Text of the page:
Month two started off rocky to say the least. After some discussion, they decided to move forward with our PPC services for March but were not willing to increase the $1,000 budget which was giving us only a 58% impression share in a very select geographic location. They also did not want to follow Google’s required PLA guidelines of listing their physical address or phone number on the website which would prevent me from running Product Listing Ads.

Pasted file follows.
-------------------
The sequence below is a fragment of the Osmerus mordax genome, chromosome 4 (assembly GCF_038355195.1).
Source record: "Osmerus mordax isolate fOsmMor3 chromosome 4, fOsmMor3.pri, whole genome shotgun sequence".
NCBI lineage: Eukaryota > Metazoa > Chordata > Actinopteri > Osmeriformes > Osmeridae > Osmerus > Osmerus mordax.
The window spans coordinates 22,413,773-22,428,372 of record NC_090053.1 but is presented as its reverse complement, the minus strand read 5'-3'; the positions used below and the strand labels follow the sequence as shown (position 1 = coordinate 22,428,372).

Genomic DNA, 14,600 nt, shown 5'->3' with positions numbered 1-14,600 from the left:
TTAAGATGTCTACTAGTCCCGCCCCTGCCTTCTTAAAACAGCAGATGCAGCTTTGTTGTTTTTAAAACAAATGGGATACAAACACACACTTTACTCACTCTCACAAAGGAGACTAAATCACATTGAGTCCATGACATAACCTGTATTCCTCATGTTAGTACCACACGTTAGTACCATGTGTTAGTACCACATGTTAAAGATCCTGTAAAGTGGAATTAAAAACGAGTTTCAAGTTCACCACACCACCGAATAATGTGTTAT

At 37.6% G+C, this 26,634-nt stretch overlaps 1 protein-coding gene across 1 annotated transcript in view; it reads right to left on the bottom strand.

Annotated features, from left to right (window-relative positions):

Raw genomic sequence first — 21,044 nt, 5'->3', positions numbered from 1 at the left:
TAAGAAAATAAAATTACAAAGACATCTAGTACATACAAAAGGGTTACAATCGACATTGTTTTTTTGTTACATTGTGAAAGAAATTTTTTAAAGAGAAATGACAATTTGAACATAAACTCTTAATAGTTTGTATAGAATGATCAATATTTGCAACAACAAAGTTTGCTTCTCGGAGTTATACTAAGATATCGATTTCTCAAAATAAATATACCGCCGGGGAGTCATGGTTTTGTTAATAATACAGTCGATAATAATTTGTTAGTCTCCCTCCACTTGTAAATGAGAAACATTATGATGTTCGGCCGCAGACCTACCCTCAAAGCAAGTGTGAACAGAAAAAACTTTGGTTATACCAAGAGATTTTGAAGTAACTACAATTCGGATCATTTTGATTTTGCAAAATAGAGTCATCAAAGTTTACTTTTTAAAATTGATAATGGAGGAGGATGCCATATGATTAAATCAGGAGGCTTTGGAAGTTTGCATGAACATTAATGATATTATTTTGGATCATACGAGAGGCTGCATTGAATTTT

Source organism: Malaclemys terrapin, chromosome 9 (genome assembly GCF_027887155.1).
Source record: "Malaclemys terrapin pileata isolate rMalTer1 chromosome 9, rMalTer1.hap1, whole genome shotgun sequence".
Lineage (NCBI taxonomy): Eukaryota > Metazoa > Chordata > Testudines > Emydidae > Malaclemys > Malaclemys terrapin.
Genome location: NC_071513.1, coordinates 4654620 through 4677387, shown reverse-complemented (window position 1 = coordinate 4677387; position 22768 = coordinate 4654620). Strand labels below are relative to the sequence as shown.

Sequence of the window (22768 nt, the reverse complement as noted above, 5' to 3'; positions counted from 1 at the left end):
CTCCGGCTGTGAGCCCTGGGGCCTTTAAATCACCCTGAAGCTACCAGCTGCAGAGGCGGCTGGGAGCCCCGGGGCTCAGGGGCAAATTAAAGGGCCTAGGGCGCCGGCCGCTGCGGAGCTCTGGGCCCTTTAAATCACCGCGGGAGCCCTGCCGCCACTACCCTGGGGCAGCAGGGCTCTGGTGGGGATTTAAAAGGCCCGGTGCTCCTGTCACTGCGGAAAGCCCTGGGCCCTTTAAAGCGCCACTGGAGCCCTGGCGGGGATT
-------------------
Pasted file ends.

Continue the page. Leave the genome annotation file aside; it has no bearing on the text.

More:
To solve this challenge I used my limited SEO skills and buried a new page with their contact emails dominant and the address and phone number placed below the fold. I then buried the page with limited access through only a few select, not so clear, links on their help page. By sending the new contact page with the address and phone number directly to Google support we were able to pass inspection without any further issues. My PLAs were up and running so I thought it was game over. After a week when I saw very limited clicks and zero sales from PLAs I was blown away. A third-party vendor had also started running PLAs for their products but was offering them at a lower price, so my PLAs didn’t stand a chance. After a tightly monitored and controlled two weeks I cut my losses, accepted that I was wrong about PLAs in this case and shut them down.